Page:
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62 Cards in this Set

  • Front
  • Back
“I don’t want to get involved in your disagreement with you parents.” Verses “I’m here for you.”
Neutrality vs. empathy
You are wrong, you shouldn’t feel what the way you do, the feeling doesn’t make sense, its stupid the way you feel.
you cannot just put things together and expect a certain result
• you cannot put two of your best friends together and expect them to like each other
• cannot put Jennifer Lopez and Whitney Houston together
__________is atleast as important as talking
the number one quality of effective managers is:
_________ is focusing on what is happeneing in the moment and NOT responding spontaniously
the forth aspect of listening- putting together all that we have selected and organized to make sence of communication
message overload, message complexity and environmental distractions are examples of:
situational obstacles
the tendency to judge others or their ideas before we've heard them
Bill, a democrat is listening to a guy he just met talking about the importance of tax cuts and is getting angry and taking it very personally. he is having a hard time listening because of
defensive listening
only focusing on particular communication
selective listening
when we listen a make a decision to attend carefully, even if the material is complex and difficult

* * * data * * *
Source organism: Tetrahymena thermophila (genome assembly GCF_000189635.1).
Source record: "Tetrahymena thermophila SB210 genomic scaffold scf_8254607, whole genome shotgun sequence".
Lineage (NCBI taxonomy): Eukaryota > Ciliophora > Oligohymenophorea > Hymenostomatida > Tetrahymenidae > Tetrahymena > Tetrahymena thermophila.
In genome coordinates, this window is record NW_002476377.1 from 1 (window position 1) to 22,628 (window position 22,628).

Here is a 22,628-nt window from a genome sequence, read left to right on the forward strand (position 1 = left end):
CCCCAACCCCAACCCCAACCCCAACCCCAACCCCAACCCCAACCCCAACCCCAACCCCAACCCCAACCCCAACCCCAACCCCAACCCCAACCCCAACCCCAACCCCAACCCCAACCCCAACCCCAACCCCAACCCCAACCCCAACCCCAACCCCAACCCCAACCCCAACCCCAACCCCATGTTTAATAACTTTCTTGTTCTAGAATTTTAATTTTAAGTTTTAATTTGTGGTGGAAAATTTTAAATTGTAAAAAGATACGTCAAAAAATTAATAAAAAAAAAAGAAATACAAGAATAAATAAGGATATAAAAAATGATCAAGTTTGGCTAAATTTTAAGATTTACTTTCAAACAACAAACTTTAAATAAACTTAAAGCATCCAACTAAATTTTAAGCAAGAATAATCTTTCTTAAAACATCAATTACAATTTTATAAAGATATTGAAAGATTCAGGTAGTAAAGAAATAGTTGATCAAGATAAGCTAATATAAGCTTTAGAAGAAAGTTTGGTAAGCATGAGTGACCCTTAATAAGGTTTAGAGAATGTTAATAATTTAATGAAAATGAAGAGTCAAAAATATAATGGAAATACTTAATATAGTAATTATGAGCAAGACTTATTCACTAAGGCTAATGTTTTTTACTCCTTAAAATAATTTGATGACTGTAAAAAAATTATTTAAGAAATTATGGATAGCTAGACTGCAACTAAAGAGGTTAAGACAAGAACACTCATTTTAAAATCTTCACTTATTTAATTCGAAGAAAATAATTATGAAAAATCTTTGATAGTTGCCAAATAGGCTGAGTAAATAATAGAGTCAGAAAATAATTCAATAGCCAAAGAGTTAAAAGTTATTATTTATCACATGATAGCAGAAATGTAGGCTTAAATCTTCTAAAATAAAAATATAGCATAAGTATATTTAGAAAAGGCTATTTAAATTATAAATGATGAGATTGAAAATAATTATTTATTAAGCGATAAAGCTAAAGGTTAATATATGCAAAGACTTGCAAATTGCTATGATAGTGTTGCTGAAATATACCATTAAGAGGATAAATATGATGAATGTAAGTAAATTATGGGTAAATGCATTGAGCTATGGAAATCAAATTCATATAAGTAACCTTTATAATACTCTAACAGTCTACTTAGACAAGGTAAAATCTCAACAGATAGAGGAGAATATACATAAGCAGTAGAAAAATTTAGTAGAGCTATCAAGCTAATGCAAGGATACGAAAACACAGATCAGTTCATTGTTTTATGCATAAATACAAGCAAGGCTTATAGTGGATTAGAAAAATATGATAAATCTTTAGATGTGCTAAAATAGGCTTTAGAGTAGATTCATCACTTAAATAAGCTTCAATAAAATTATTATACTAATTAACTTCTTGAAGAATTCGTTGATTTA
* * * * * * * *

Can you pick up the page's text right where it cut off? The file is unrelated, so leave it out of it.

in addition to listening for information, to make critical evaluations and to provide support, we also listen for:
please and to discriminate
nonverbal elements of setting that affect how we think, feel, act and communicate
environmental factors
listening carefully to a speaker in order to attack him or her
perception of personal attacks, critisms or hostle undertones in communication when none is intended
physiological activity that occurs whe sound waves hit our eardroms-> passive process
listening to understand informaiton or ideas
informational listening
organizing and making sence of perceptions
A complex process that consists of being mindful, hearing, selecting and organizing information, interpreting communication, responding, and remembering.
Listening only to the content level of meaning and ignoring the relationship level of meaning.
literal listening
The amount of detailed information or intricate reasoning in a message; can interfere with effective listening.
message complexity
The receiving of more messages than we can interpret, evaluate, and remember; can interfere with effective listening.
message overload
From Buddhism, the concept of being fully present in the moment; the first step of listening and the foundation of all the other steps.
Communication that gently invites another person to elaborate by expressing interest in hearing more.
minimal encouragers
Hogging the stage by continuously focusing communication on oneself instead of on the person who is talking.
A method of clarifying another’s meaning by reflecting one’s interpretation of the other’s communication back to that person.
Absorption in our own thoughts or concerns.
pretending to listen
Listening to support another person or to understand how another person thinks, feels, or perceives some situation, event, or other phenomenon.
relationship listening
The process of recalling what one has heard; the sixth element of listening.
Symbolizing interest in what is being said with observable feedback to speakers during interaction; the fifth of six elements of listening
Focusing only on selected parts of communication; e.g., screening out parts of a message that don’t interest us or that we disagree with, or riveting our attention on parts of communication that interest us or with which we agree.